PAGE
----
I would never buy or play a game like this as it would make me feel too uncomfortable to even role play virtually some of the acts being shown in that clip. I do however love horror movies. Not so much torture porn like Hostel or I spit on your grave but i do watch them also.

          I think the issue and the reason this game hits home a little harder for me is perspective. In the movies you listed and most of that type your essentially seeing the story through the POV of the victim trying to escape the acts of violence where as this you are the perpetrator committing the acts yourself. its about the fear of what if you were put in this situation with a deranged psychopath after you. Its not about the anger or hatred of you being the psychopath. I don't think any sane person watches Friday the 13th and is prompted to think how they would act if all they had was a hockey mask and machete and had to kill 6 horny teenagers before dawn.

          I'd argue SAW is a bad example. At least the first 2 or 3 movies. They quite clearly explore the notion of "how far would you go to survive" and concepts such as forgiveness, cooperation and compassion.
          I think they do evolve into gore-porn later in the series but I found the first few surprisingly deep.

          Can't comment on Hostel. Haven't seen it.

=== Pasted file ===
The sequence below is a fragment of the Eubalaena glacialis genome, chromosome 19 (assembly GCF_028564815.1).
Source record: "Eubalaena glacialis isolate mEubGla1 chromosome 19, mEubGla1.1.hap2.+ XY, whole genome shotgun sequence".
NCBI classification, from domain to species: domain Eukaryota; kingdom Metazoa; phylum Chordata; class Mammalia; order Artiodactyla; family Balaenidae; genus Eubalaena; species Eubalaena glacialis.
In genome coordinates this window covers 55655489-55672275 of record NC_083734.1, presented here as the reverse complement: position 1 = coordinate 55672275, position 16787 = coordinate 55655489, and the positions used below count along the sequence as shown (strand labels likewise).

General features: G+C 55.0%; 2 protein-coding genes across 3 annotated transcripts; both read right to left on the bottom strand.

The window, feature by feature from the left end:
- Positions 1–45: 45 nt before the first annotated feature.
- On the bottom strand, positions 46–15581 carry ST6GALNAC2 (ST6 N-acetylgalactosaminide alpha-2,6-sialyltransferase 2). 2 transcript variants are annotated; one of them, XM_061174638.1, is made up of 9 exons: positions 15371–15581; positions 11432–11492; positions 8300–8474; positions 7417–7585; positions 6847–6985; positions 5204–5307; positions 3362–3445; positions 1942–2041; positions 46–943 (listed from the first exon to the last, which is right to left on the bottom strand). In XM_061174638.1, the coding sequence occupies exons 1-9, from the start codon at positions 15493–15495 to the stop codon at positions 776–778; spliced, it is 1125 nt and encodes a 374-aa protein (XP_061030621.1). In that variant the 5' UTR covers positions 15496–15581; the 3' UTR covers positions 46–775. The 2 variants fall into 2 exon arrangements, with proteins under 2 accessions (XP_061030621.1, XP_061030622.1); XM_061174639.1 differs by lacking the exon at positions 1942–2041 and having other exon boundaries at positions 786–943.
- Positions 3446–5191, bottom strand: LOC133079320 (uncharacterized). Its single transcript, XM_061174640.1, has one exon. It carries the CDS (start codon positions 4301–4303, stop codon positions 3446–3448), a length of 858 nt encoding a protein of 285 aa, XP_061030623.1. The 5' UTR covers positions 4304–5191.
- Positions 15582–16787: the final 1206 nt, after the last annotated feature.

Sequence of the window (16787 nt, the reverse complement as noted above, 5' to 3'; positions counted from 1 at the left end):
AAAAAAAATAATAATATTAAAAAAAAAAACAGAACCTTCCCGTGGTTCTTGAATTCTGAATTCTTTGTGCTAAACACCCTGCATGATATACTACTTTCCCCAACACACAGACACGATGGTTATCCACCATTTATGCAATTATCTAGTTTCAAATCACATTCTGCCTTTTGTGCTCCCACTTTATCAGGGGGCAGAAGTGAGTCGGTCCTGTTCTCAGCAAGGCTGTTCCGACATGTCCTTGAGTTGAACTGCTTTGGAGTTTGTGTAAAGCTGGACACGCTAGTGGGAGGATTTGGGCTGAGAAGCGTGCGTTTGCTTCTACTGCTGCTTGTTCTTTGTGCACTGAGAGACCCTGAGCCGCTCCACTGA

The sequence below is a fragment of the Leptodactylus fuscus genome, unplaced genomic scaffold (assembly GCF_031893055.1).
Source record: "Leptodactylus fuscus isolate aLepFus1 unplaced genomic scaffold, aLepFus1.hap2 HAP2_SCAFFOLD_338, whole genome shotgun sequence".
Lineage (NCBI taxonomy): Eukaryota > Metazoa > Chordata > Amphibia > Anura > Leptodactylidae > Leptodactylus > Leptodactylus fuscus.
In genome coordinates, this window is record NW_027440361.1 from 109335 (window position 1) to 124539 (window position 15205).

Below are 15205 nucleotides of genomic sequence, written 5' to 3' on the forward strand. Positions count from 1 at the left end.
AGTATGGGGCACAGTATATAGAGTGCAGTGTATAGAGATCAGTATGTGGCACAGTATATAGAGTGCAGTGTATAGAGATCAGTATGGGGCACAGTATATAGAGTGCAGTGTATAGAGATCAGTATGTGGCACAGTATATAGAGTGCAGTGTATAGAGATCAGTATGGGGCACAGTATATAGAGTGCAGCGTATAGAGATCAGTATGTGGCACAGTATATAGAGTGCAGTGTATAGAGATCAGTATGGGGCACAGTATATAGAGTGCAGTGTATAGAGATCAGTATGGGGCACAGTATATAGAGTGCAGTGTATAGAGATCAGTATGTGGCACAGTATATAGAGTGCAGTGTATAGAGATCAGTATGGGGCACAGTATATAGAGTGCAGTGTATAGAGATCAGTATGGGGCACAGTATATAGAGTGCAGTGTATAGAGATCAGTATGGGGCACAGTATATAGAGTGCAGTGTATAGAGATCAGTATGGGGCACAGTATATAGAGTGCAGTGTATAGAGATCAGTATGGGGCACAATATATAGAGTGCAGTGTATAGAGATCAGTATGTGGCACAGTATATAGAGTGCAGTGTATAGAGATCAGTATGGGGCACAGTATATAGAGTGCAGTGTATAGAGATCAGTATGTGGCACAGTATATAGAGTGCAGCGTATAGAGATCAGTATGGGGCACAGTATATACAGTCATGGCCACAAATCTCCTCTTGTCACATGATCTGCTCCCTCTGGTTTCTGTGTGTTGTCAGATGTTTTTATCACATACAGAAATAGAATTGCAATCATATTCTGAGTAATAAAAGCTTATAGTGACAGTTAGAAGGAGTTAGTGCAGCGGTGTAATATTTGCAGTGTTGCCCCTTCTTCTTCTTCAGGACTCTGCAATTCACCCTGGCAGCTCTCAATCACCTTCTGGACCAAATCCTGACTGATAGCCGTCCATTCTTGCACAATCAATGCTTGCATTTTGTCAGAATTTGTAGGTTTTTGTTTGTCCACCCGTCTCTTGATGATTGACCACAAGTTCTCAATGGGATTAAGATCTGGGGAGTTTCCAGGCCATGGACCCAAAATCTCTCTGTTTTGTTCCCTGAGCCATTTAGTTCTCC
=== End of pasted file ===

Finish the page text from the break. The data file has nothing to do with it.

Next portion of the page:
I guess the other difference between movies and games here is the disconnect. Watching something fictional is different to being part of it, controlling it, and actively making the decisions to perform the violent acts.

            The delusional ideals of the murderer in SAW are definitely applicable. A sociopath who sets up a situation for people to die in, giving the option for them to be tortured inhumanely or they die. The movies plot 'justifies' it to the audience to put them on side with Jigsaw, which is even worse. When we get to part 3, almost every trap from then on is rigged by Hoffman to be 'unbeatable' essentially. Giving it that extra bit of 'evil'ness. This is pointed out in 4 I believe , when they find the arch-angel trap from part 3 which flays the woman alive pulling out her ribcage.

            Hostel is about people paying money to murder other people, businessmen/women paying for the pleasure of murdering backpackers in a controlled environment. Cool movie, sick concept. Much entertainment. Wow. Shibby etc.

            The Saw series is a deceptively deep series, it's ethically and morally challenging and I loved the arching plot that ran 7 movies deep, with elements tying back to part 1 as far as part 7. I don't think honestly there's been a movie series quite that complex... ever possibly?

            While I do get there's an inherent difference to controlling a game, there's still the factor of the subject matter. One does not watch the movie RAMPAGE for instance, expecting a bedtime story, it's a movie portraying the murderer as the hero, the same with the game here. It's a conscious choice on the part of the partaker. But, it's up to the person to play/watch/experience or not at the end of the day. The question is, will people realise they have the *choice* to say no to this game, just as they said 'you have the choice not to play it!' so many times on so many other kotaku forums, or will they fall back on moral high horses of hypocrisy so many times?